Thursday, May 1, 2014

Organic vs conventional: EWG's Shopper's Guide to Pesticides in Produce

Everyone always asks if I buy only organic produce.  The answer?  No! Not all fruits and vegetables are treated with the high levels of harmful pesticides, and thus, not all fruits and vegetables expose us to these harmful chemicals. 

Buying organic is so expensive that it really saves to have a clear idea of what fruits and veggies you should buy organic and which ones you can buy conventional.   This is why the Environmental Working Group’s yearly Shopper's Guide to Pesticides is so useful.  EWG  ranks pesticide contamination on 48 popular fruits and vegetables, based on their analysis of more than 32,000 samples tested by the U.S. Department of Agriculture and federal Food and Drug Administration.


Pesticides are a collective term for chemicals intended to kill unwanted insects, plants, molds, and rodents.  

The main way by which children encounter pesticides is through food.

Although the current levels of pesticide residue found in individual fruits and vegetables have been deemed safe by the EPA, the question still remains about the cumulative effects (ie:  my 4 year old son can eat an entire package of blueberries in a sitting and could eat a package a day), especially on young children and unborn babies being exposed through their mother’s diets.

According to the EPA ”Pesticides may harm a developing child by blocking the absorption of important food nutrients necessary for normal healthy growth. Another way pesticides may cause harm is if a child's excretory system is not fully developed, the body may not fully remove pesticides. Also, there are "critical periods" in human development when exposure to a toxin can permanently alter the way an individual's biological system operates.”

The American Academy of Pediatrics adds that “Epidemiologic evidence demonstrates associations between early life exposure to pesticides and pediatric cancers, decreased cognitive function, and behavioral problems (like ADHD, among others)”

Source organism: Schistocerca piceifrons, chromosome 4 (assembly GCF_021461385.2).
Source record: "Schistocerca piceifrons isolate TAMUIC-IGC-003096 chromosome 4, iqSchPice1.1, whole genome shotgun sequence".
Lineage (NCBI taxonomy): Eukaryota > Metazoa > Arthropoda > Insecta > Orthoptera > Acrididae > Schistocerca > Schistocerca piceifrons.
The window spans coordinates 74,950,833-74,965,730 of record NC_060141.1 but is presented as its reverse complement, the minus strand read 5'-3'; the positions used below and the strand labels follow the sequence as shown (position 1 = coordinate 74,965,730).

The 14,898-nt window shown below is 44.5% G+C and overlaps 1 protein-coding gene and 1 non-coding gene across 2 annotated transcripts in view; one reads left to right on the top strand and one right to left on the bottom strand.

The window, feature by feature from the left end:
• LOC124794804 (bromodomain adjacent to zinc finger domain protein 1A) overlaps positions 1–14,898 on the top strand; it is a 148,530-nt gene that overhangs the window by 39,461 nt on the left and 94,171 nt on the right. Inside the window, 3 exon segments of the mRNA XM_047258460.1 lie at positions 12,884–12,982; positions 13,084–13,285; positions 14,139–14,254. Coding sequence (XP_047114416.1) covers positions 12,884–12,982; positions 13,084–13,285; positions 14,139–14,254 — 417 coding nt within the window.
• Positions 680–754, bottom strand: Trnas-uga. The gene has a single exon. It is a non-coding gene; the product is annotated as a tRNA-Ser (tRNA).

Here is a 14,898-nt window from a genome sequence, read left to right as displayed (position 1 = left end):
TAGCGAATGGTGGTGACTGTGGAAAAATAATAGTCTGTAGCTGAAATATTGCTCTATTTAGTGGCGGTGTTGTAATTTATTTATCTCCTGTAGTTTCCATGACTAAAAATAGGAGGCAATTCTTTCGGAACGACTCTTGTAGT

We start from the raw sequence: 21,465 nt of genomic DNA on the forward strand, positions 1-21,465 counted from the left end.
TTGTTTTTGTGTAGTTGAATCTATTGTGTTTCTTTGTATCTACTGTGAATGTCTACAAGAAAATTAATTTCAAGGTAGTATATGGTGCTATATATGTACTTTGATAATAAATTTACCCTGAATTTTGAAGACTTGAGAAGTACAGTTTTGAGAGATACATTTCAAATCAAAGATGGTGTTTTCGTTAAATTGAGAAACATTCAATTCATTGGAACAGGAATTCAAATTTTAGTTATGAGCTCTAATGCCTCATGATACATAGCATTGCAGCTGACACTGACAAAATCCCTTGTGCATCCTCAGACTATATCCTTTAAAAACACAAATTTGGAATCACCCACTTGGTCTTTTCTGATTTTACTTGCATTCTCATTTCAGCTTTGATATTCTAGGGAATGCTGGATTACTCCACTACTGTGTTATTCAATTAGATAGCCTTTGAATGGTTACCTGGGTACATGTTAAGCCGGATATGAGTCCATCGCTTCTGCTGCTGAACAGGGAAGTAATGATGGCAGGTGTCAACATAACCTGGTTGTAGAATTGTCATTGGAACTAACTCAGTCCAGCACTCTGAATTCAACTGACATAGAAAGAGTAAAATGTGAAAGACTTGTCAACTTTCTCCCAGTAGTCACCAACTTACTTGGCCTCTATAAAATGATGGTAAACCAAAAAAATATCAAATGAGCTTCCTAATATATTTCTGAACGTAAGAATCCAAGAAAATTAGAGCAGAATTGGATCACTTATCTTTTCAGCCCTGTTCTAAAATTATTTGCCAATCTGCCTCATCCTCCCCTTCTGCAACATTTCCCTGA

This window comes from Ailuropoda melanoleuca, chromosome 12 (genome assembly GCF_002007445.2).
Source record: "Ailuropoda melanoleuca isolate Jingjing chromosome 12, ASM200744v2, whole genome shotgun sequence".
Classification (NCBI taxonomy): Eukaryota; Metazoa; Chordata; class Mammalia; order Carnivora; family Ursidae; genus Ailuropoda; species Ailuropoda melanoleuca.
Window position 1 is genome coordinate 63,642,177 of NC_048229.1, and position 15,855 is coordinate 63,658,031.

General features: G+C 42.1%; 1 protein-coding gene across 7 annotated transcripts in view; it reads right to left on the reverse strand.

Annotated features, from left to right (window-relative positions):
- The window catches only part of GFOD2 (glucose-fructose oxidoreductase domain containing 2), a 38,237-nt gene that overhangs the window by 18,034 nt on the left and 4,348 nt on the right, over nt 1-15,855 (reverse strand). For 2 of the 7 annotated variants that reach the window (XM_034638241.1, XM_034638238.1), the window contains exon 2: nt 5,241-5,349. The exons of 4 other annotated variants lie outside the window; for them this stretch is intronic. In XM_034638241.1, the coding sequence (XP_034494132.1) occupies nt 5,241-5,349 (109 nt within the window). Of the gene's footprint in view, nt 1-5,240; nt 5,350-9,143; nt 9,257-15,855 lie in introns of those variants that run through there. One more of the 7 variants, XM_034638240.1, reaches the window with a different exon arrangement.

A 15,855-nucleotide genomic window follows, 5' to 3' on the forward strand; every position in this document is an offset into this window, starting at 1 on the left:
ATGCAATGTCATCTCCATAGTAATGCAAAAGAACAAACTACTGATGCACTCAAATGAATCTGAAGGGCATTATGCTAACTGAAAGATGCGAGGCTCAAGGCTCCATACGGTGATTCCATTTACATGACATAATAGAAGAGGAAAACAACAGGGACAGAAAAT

To be clear: the benefits that come from eating a diet rich in fruits and vegetables outweighs the potential risks of ingesting pesticides through them.  Organic fruits and vegetables do not have more nutrients than non organic produce- however if you can avoid exposing your family to bug and weed killers on a daily basis choose the organic version of the produce listed in the ‘Dirty Dozen’.  Stick to organic apples and strawberries (and the other dirty dozen) at home and you wont have to stress when your child eats a conventional apple at school.   


For the last couple of years apples have reigned as the ‘dirtiest’ (ie with highest pesticide residue) of all produce. Here is the list of the top 20 ‘dirtiest’  fruits and vegetables.   You can read the Full list at The Environmental Working Group’s website (which is an amazing website you should check out if anyway if you are interested in non-toxic living)

  1. Apple
  2. Strawberries
  3. Grapes
  4. Celery
  5. Peaches
  6. Spinach
  7. Sweet bell pepers
  8. Nectarines (imported)
  9. Cucumber
  10. Cherry Tomatoes
  11. Snap peas
  12. Potatoes
  13. Hot peppers
  14. Blueberries (domestic)
  15. Lettuce
  16. Kale
  17. Plums
  18. Cherries
  19. Nectarines (domestic)
  20. Pears


The produce that was found to have the least amount of pesticide residue? Avocados!  So no need to spend $2.50 per organic avocado (that is what they cost at my local Whole Foods! Same goes for mangoes which carry a hefty price tag in NYC) 

The ‘cleanest’ (ie: those with the least pesticide residue) fruits are vegetables are:

  1. avocados
  2. sweet corn
  3. pineapples
  4. cabbage
  5. sweet peas (frozen)
  6. onions
  7. asparagus
  8. mangoes
  9. papaya
  10. kiwi
  11. eggplant

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